Are there programs that take a recording of human speech as input, perform some kind of phonetic analysis and then return a graphic readout of the phonemes that have been found?

I'm currently trying to familiarize myself with basic articulatory phonetics and I'd been hoping to find some means of objectively verifying whether I can reproduce the sounds correctly.

Preferably this program would be Open Source and able to be run on Linux.

1 Answer 1


You are talking about creating a spectrogram. One program that does this is Praat:


Another is WaveSurfer:


Praat is widely used, so you will find a lot of helpful documentation on it. There are also a lot of free Praat plug-ins and scripts available for download.

WaveSurfer allows you to see the spectrogram (and waveform, and other visual feedback) for an input sound in "real time", that is, as soon as you start speaking into the microphone you start seeing the spectrogram scrolling across the window (see this related question/answer). It also allows you to create spectrograms in color (another related question/answer).

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    I actually think they're asking for a printout of phonemes, rather than a spectrogram. Digital, not analog. Pretty much a hopeless dream at the moment -- one would hafta translate into English spelling and thence into phonemic representation if one wanted to use offtheshelf software,
    – jlawler
    Sep 7, 2014 at 17:05
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    @jlawler haha! I abstracted away from some of the terminology used in the question, but after rereading it I think you're probably right. I'll wait to hear from the OP and remove my answer accordingly if that is indeed the case. Sep 7, 2014 at 19:22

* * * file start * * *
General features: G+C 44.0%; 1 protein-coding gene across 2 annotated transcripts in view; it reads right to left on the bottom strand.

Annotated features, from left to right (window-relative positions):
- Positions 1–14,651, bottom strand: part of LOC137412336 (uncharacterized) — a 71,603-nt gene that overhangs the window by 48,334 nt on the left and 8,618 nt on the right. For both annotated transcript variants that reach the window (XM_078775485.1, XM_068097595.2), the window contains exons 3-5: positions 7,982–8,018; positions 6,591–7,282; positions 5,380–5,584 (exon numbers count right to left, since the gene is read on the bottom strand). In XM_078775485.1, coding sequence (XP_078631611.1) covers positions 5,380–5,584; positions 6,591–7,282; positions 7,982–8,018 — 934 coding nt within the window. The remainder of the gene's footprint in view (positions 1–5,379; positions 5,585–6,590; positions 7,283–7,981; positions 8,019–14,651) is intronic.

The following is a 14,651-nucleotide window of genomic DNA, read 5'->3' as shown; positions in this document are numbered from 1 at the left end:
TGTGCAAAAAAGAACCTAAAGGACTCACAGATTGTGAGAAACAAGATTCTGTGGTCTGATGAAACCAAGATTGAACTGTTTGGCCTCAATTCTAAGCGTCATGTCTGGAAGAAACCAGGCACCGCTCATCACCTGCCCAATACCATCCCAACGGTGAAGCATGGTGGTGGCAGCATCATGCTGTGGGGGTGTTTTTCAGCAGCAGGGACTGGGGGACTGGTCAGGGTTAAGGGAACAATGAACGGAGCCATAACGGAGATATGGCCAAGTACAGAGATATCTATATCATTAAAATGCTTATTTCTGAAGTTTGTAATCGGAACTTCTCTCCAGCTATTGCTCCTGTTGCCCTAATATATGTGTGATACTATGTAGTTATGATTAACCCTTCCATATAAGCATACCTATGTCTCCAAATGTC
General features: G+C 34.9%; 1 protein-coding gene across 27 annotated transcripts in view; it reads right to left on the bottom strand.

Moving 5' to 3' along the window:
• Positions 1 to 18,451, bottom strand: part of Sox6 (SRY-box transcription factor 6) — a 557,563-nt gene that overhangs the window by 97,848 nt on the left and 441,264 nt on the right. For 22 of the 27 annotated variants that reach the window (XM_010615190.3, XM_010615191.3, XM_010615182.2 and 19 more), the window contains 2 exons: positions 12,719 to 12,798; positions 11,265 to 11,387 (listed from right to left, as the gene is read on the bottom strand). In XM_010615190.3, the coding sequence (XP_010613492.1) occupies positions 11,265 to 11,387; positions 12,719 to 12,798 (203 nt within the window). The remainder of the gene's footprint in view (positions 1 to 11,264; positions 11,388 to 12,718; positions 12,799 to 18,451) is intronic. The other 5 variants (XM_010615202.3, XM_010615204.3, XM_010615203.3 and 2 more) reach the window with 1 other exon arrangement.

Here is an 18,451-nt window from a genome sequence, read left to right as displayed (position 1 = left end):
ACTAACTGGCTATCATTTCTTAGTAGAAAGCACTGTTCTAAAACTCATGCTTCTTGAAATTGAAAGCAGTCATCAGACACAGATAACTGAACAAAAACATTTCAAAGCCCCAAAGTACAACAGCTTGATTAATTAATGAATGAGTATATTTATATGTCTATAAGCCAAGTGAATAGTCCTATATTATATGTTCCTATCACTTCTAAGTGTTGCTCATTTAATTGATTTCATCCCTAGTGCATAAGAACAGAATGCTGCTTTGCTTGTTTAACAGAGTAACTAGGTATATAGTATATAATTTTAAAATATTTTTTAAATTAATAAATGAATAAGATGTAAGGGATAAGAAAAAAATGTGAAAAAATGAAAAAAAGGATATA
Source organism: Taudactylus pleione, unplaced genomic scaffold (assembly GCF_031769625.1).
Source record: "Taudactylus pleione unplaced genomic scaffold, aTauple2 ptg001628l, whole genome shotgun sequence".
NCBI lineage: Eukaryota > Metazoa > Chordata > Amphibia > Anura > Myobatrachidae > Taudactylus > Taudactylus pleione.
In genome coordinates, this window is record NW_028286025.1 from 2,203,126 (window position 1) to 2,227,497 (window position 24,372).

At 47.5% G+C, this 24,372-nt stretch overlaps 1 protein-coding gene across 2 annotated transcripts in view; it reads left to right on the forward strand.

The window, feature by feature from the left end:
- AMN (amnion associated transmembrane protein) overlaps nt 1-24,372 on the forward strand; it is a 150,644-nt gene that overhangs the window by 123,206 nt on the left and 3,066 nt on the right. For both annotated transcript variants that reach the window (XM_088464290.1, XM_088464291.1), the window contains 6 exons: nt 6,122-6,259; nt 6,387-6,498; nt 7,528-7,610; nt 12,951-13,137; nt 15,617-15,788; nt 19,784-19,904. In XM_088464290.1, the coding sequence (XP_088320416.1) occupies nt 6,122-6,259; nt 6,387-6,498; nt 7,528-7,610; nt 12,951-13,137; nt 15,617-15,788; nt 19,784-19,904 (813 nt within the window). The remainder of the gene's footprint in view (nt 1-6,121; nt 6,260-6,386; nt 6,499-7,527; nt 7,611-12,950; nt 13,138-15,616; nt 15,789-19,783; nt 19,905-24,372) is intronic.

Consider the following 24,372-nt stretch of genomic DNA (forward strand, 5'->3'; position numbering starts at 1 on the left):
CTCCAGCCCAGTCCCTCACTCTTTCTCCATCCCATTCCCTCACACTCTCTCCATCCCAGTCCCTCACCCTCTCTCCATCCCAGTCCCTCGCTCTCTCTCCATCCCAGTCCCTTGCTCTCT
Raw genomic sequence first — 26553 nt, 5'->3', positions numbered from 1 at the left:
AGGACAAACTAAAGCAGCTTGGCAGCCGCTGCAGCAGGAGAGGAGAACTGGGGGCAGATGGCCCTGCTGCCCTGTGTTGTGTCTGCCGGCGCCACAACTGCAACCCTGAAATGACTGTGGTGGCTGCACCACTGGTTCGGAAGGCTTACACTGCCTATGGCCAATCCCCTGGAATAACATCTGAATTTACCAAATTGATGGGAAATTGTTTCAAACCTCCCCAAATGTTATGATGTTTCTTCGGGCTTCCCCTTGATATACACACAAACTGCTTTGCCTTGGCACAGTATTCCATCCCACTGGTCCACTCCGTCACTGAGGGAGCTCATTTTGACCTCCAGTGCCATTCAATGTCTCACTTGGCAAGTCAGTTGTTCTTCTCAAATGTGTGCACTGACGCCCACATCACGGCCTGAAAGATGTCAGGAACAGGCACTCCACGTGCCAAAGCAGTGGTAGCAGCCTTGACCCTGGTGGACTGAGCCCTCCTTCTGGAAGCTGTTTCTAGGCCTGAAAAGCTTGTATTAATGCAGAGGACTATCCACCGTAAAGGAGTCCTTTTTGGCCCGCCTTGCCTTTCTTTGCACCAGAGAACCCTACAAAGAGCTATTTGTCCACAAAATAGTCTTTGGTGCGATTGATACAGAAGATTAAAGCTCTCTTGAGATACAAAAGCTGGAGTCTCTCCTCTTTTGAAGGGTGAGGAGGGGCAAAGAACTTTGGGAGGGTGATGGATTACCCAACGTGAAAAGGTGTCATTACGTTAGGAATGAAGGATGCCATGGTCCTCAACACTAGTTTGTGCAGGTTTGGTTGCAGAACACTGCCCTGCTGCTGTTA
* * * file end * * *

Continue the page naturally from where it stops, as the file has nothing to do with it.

• You're right, that's indeed what I had in mind. It seemed unlikely to me that this kind of software would exist and work well, but this had been mentioned by someone in a video, so I wanted to ask in spite of my incredulousness. Apart from that, since I'd like to get a basic grounding in phonetics, familiarizing myself with Praat might be well worth the effort anyway. Sep 11, 2014 at 11:28
  • @user1428640 Not only does what you describe not exist, but such a hypothetical system would not be useful for the purpose you outline. It might guess correctly the phoneme you are trying to produce but that wouldn't mean you are producing it "correctly" for the language and context in question. Better to find out from an expert what acoustic features are crucial and to learn how to spot those features in a spectrogram. Sep 13, 2014 at 3:55

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